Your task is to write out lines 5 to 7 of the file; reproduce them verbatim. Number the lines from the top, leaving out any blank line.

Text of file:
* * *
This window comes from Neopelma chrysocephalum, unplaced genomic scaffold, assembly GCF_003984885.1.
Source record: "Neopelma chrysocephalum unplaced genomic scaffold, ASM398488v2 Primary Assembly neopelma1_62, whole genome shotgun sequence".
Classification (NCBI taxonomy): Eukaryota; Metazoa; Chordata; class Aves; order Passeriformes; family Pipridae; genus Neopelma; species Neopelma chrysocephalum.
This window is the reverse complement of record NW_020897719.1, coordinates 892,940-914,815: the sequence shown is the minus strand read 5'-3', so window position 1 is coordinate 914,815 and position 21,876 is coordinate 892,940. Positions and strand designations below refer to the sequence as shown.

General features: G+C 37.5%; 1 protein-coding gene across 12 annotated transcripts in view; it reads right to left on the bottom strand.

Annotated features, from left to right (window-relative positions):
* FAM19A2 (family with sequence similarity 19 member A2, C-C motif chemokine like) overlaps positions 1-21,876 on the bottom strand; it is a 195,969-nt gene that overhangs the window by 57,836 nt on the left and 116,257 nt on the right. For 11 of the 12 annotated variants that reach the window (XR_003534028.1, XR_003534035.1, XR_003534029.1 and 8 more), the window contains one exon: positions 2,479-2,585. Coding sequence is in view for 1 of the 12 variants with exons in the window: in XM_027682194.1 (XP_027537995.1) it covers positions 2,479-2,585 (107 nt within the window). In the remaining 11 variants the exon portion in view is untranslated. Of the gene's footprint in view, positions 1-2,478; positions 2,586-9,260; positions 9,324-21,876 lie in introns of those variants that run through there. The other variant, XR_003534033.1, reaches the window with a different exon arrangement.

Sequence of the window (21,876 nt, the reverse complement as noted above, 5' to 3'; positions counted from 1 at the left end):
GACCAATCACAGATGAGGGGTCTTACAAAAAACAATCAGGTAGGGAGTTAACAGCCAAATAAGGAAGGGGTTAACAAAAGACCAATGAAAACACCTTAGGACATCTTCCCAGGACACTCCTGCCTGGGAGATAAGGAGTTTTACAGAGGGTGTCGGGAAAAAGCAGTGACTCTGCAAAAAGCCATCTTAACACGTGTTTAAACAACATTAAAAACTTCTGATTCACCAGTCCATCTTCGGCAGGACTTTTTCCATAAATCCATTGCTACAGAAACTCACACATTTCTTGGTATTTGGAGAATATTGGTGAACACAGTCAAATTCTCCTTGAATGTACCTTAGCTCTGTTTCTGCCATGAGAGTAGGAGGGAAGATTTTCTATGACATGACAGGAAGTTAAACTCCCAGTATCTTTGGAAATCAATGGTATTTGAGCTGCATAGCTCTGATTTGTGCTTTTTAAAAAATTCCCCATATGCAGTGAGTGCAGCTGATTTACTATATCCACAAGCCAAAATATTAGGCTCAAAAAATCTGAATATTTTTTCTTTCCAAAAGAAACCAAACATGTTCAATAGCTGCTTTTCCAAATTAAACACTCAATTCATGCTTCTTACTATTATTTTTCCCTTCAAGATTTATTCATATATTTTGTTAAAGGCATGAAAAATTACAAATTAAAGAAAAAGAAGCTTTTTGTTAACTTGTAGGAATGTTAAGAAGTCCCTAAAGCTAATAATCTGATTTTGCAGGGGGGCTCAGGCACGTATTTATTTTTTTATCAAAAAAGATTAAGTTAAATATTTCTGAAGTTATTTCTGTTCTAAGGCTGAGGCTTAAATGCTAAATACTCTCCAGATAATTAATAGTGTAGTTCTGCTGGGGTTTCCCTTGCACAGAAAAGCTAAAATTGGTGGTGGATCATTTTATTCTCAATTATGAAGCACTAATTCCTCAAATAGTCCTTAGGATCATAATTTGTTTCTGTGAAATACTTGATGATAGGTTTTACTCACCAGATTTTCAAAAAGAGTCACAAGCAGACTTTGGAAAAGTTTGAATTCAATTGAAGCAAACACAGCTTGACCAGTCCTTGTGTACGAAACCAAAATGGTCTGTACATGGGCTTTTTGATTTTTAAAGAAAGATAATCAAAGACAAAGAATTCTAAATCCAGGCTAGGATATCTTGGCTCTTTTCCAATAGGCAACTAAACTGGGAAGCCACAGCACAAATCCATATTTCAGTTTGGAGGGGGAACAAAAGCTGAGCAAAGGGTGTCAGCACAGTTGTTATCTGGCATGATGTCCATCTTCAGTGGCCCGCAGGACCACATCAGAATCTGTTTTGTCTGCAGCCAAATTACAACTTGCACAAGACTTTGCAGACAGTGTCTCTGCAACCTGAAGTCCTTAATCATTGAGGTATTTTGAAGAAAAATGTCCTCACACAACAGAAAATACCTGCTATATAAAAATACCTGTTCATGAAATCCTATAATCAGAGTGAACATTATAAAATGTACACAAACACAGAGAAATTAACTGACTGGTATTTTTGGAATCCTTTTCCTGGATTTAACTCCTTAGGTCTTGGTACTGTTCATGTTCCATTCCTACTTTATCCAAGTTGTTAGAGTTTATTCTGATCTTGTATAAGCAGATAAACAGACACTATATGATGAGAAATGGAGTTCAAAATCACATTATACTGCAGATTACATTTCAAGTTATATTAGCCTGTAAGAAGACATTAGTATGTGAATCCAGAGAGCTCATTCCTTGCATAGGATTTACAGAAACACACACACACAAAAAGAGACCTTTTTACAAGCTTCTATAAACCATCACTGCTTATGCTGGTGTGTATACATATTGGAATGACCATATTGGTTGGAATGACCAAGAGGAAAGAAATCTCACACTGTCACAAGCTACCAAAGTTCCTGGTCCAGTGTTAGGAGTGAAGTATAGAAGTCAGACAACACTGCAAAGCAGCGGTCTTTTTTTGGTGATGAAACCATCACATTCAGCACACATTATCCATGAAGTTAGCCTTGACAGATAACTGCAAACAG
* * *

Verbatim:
General features: G+C 37.5%; 1 protein-coding gene across 12 annotated transcripts in view; it reads right to left on the bottom strand.

Annotated features, from left to right (window-relative positions):
* FAM19A2 (family with sequence similarity 19 member A2, C-C motif chemokine like) overlaps positions 1-21,876 on the bottom strand; it is a 195,969-nt gene that overhangs the window by 57,836 nt on the left and 116,257 nt on the right. For 11 of the 12 annotated variants that reach the window (XR_003534028.1, XR_003534035.1, XR_003534029.1 and 8 more), the window contains one exon: positions 2,479-2,585. Coding sequence is in view for 1 of the 12 variants with exons in the window: in XM_027682194.1 (XP_027537995.1) it covers positions 2,479-2,585 (107 nt within the window). In the remaining 11 variants the exon portion in view is untranslated. Of the gene's footprint in view, positions 1-2,478; positions 2,586-9,260; positions 9,324-21,876 lie in introns of those variants that run through there. The other variant, XR_003534033.1, reaches the window with a different exon arrangement.